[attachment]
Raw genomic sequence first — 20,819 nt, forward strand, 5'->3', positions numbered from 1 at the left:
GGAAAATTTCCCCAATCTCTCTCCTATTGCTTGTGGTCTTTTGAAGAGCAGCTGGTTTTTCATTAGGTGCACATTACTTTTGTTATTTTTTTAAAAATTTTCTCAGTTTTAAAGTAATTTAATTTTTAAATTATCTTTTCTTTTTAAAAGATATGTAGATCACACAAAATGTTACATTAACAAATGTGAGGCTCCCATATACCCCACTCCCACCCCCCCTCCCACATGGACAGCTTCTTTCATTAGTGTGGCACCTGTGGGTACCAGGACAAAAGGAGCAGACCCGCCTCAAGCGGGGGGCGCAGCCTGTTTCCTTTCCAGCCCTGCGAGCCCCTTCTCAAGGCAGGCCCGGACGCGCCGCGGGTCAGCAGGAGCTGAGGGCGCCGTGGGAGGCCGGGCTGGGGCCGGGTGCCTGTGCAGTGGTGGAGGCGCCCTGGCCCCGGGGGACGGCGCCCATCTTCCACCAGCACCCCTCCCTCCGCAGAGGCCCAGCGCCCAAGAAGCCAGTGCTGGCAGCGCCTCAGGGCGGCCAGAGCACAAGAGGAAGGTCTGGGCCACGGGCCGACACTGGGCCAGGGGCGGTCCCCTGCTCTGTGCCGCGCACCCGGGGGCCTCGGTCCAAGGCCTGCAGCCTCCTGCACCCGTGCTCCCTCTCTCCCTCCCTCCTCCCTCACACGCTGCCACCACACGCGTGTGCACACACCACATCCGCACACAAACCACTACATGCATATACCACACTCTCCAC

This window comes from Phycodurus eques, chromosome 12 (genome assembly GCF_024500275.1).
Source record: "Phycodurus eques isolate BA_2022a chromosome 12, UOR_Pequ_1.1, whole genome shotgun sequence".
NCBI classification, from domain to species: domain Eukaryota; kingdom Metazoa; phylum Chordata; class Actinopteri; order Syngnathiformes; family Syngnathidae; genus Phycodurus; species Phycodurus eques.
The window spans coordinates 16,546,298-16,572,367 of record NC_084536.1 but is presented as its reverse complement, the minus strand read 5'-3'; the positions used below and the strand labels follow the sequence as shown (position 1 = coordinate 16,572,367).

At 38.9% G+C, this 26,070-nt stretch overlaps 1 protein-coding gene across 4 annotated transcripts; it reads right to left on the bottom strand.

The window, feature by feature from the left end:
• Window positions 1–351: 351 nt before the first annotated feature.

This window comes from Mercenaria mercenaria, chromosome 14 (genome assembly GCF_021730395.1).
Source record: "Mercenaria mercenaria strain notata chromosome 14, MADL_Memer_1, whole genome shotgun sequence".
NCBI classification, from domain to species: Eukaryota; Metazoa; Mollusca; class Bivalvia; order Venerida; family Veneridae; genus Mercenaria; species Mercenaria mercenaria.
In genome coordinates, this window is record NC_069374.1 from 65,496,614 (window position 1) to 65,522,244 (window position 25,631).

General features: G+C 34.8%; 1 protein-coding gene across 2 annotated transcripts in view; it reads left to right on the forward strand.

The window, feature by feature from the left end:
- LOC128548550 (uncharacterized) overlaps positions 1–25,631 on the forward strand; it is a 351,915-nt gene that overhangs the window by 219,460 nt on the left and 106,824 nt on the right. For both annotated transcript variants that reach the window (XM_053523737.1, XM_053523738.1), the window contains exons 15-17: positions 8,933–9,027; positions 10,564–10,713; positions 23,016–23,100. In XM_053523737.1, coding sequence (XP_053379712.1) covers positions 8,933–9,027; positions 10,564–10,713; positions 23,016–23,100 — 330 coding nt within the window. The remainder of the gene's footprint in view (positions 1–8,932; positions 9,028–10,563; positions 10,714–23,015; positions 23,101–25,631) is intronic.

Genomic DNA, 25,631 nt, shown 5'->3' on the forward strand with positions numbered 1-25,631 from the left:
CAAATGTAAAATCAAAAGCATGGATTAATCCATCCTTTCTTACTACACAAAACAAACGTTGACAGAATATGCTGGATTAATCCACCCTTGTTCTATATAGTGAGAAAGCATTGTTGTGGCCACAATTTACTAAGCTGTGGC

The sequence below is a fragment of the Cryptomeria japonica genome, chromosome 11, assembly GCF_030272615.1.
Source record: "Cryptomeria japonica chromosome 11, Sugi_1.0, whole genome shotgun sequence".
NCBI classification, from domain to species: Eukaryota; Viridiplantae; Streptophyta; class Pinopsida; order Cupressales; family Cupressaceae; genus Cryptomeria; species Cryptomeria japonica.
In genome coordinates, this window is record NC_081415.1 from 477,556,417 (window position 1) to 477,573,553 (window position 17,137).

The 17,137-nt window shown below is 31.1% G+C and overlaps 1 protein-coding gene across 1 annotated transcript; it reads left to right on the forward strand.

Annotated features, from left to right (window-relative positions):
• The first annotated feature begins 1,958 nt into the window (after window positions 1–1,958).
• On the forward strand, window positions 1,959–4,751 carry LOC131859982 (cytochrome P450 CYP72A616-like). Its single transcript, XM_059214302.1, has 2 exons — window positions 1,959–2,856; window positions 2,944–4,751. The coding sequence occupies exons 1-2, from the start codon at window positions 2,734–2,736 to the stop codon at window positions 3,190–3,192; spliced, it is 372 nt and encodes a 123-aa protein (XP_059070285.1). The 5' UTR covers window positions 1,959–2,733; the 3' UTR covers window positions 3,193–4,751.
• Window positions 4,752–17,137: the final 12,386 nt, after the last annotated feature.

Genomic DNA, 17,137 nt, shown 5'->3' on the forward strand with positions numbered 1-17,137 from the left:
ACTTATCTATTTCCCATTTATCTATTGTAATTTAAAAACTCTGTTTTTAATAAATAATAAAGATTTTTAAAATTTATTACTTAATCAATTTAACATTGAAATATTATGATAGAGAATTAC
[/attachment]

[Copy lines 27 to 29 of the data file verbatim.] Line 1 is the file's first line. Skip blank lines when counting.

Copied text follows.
• Window positions 4,752–17,137: the final 12,386 nt, after the last annotated feature.

Genomic DNA, 17,137 nt, shown 5'->3' on the forward strand with positions numbered 1-17,137 from the left:
ACTTATCTATTTCCCATTTATCTATTGTAATTTAAAAACTCTGTTTTTAATAAATAATAAAGATTTTTAAAATTTATTACTTAATCAATTTAACATTGAAATATTATGATAGAGAATTAC